When the “fight’s on” comes, they overbank, they always overbank. We do not carry parachutes, and are restricted by the terms of the letter of deviation which allows us to fly passengers for hire in formation flight to no more than 60 degrees angle of bank; non-aerobatic flight in other words. Not only that, but lift is orthogonal to the wing plane, and at 90 degrees angle of bank there is no effective lift to counter gravity and so we plummet from the sky, using our 500 feet of altitude injudiciously. I explain to the guest pilots that the altitude buffer above the hard deck is like a bank account, and you want to spend it wisely. They nod their heads appreciatively, and then routinely overbank. It is tempting to despair of man’s fallen state, but instead I coax them back within parameters, a tug on the stick enforcing my urgings on the intercom. “Have fun, be safe” is the mission objective, and it’s my role to see that they satisfy the first part of that objective and I the second.

The first pair of brothers do themselves credit, my man wins of course, taking two out of three and it’s my story. John briefs the second set of brothers, one an Army special forces guy on recruiting duty, the other a property manager from Pasadena.  It being his turn, wingman John gives the brief, and I do not know whether he gave a “very good presentation” or not, for I have sought out my weekend luncheon of a shredded beef taco to go from the Mexican lady who runs the restaurant above our operation and always gives it to me free of charge, demurely waiving away my proffered hard-earned. On alternate weekends I insist that she accept a small tip and eventually she does, we are friends I say to her, although I do not know her name nor she mine and this exchange of free food and alternating gratuities pretty much defines the limits of our relationship.

Whatever the quality of John’s presentation the brothers exercise their privilege of becoming violently ill, mine on the first hack, and John’s on the second. The flight is still well within the “be safe” parameters, but the “have fun” bit is very much in question and my own man’s bag is full nearly to overflowing. With that in mind we forgo our last engagement and planned break maneuver overhead the field and settle quietly into the downwind for an uneventful landing. The brothers remain gruff and hearty as they trudge away to the refuse bin for to shed themselves of their respective burdens, and the even have the courtesy to tip us, which is novel to my experience from those inadvertently made airsick.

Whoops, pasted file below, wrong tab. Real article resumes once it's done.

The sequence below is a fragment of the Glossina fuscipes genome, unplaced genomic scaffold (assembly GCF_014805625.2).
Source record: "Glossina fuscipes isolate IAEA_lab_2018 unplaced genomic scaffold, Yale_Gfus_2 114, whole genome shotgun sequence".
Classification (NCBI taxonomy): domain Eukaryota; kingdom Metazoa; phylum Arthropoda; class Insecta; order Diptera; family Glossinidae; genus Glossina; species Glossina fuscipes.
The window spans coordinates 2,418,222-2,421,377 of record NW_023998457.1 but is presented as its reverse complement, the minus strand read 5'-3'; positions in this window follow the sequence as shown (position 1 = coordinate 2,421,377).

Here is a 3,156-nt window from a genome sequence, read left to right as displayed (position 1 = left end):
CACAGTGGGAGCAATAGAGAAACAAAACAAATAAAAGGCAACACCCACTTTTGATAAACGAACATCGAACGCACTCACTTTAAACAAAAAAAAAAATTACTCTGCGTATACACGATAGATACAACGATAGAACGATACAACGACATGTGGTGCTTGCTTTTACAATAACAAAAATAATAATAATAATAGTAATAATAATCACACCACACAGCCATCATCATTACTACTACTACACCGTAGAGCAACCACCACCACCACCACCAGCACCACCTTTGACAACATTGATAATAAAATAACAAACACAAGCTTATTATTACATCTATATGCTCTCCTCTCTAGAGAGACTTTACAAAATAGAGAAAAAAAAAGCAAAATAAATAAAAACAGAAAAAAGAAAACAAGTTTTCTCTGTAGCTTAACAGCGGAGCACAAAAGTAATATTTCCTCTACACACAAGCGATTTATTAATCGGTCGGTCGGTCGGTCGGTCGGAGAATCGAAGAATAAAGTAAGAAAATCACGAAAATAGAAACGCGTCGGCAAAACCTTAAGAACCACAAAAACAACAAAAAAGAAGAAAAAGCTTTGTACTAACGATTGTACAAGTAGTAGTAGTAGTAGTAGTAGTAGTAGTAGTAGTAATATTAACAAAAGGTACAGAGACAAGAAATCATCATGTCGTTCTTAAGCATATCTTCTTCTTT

Having returned to company HQ we learned that a father/daughter team had dropped in unexpectedly, and would we mind taking them on a one-hour learn-to-fly, at all? We would not, for here we were at the airport, and the airplanes had fuel, and what better way could be found to spend one’s time in such circumstances? She was graduating from SDSU in just four years, and her father – undoubtedly grateful at this unexpected boon – had taken a wild notion of breaking the surly bonds of earth with his daughter in close company. She had that ineffable quality attaching to youth, her father was my age, and it was my turn to brief. Briefing confers upon the briefer the privilege of choosing his guest pilot, and you have known me long enough, gentle reader, to remain stoically unsurprised that I took off with the young lady in the back seat, while John partnered up with pops.